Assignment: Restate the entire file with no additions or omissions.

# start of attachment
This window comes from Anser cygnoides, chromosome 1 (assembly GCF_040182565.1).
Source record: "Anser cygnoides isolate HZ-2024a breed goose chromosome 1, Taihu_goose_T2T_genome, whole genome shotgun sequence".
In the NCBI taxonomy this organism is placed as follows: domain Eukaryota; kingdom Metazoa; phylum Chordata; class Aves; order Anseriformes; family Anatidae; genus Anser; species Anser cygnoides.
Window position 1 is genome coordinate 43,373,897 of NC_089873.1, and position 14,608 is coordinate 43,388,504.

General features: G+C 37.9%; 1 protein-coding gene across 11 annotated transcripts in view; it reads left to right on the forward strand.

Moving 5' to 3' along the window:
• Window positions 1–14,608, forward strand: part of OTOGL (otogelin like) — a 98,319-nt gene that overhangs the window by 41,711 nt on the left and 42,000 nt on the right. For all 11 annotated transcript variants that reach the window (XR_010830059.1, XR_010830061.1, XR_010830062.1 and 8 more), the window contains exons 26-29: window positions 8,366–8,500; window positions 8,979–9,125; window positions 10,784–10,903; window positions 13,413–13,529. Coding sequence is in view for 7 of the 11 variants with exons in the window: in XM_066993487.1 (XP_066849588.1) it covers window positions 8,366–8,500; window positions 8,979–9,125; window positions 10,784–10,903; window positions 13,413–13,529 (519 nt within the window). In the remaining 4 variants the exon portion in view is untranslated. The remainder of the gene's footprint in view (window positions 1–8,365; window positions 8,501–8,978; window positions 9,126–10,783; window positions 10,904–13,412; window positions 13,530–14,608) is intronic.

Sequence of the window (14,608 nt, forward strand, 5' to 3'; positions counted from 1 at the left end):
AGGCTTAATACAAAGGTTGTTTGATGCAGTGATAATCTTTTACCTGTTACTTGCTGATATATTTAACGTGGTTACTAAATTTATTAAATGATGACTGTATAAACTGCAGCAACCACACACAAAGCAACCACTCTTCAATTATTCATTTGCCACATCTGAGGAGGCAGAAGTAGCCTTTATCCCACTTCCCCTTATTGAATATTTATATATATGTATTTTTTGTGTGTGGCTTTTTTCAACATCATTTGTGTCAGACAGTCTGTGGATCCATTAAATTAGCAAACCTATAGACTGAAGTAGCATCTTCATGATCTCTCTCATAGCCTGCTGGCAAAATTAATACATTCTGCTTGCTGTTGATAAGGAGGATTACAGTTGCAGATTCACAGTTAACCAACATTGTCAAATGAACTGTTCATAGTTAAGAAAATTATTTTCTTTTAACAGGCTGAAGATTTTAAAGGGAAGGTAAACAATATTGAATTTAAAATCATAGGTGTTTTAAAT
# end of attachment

This window comes from Anser cygnoides, chromosome 1 (assembly GCF_040182565.1).
Source record: "Anser cygnoides isolate HZ-2024a breed goose chromosome 1, Taihu_goose_T2T_genome, whole genome shotgun sequence".
In the NCBI taxonomy this organism is placed as follows: domain Eukaryota; kingdom Metazoa; phylum Chordata; class Aves; order Anseriformes; family Anatidae; genus Anser; species Anser cygnoides.
Window position 1 is genome coordinate 43,373,897 of NC_089873.1, and position 14,608 is coordinate 43,388,504.

General features: G+C 37.9%; 1 protein-coding gene across 11 annotated transcripts in view; it reads left to right on the forward strand.

Moving 5' to 3' along the window:
• Window positions 1–14,608, forward strand: part of OTOGL (otogelin like) — a 98,319-nt gene that overhangs the window by 41,711 nt on the left and 42,000 nt on the right. For all 11 annotated transcript variants that reach the window (XR_010830059.1, XR_010830061.1, XR_010830062.1 and 8 more), the window contains exons 26-29: window positions 8,366–8,500; window positions 8,979–9,125; window positions 10,784–10,903; window positions 13,413–13,529. Coding sequence is in view for 7 of the 11 variants with exons in the window: in XM_066993487.1 (XP_066849588.1) it covers window positions 8,366–8,500; window positions 8,979–9,125; window positions 10,784–10,903; window positions 13,413–13,529 (519 nt within the window). In the remaining 4 variants the exon portion in view is untranslated. The remainder of the gene's footprint in view (window positions 1–8,365; window positions 8,501–8,978; window positions 9,126–10,783; window positions 10,904–13,412; window positions 13,530–14,608) is intronic.

Sequence of the window (14,608 nt, forward strand, 5' to 3'; positions counted from 1 at the left end):
AGGCTTAATACAAAGGTTGTTTGATGCAGTGATAATCTTTTACCTGTTACTTGCTGATATATTTAACGTGGTTACTAAATTTATTAAATGATGACTGTATAAACTGCAGCAACCACACACAAAGCAACCACTCTTCAATTATTCATTTGCCACATCTGAGGAGGCAGAAGTAGCCTTTATCCCACTTCCCCTTATTGAATATTTATATATATGTATTTTTTGTGTGTGGCTTTTTTCAACATCATTTGTGTCAGACAGTCTGTGGATCCATTAAATTAGCAAACCTATAGACTGAAGTAGCATCTTCATGATCTCTCTCATAGCCTGCTGGCAAAATTAATACATTCTGCTTGCTGTTGATAAGGAGGATTACAGTTGCAGATTCACAGTTAACCAACATTGTCAAATGAACTGTTCATAGTTAAGAAAATTATTTTCTTTTAACAGGCTGAAGATTTTAAAGGGAAGGTAAACAATATTGAATTTAAAATCATAGGTGTTTTAAAT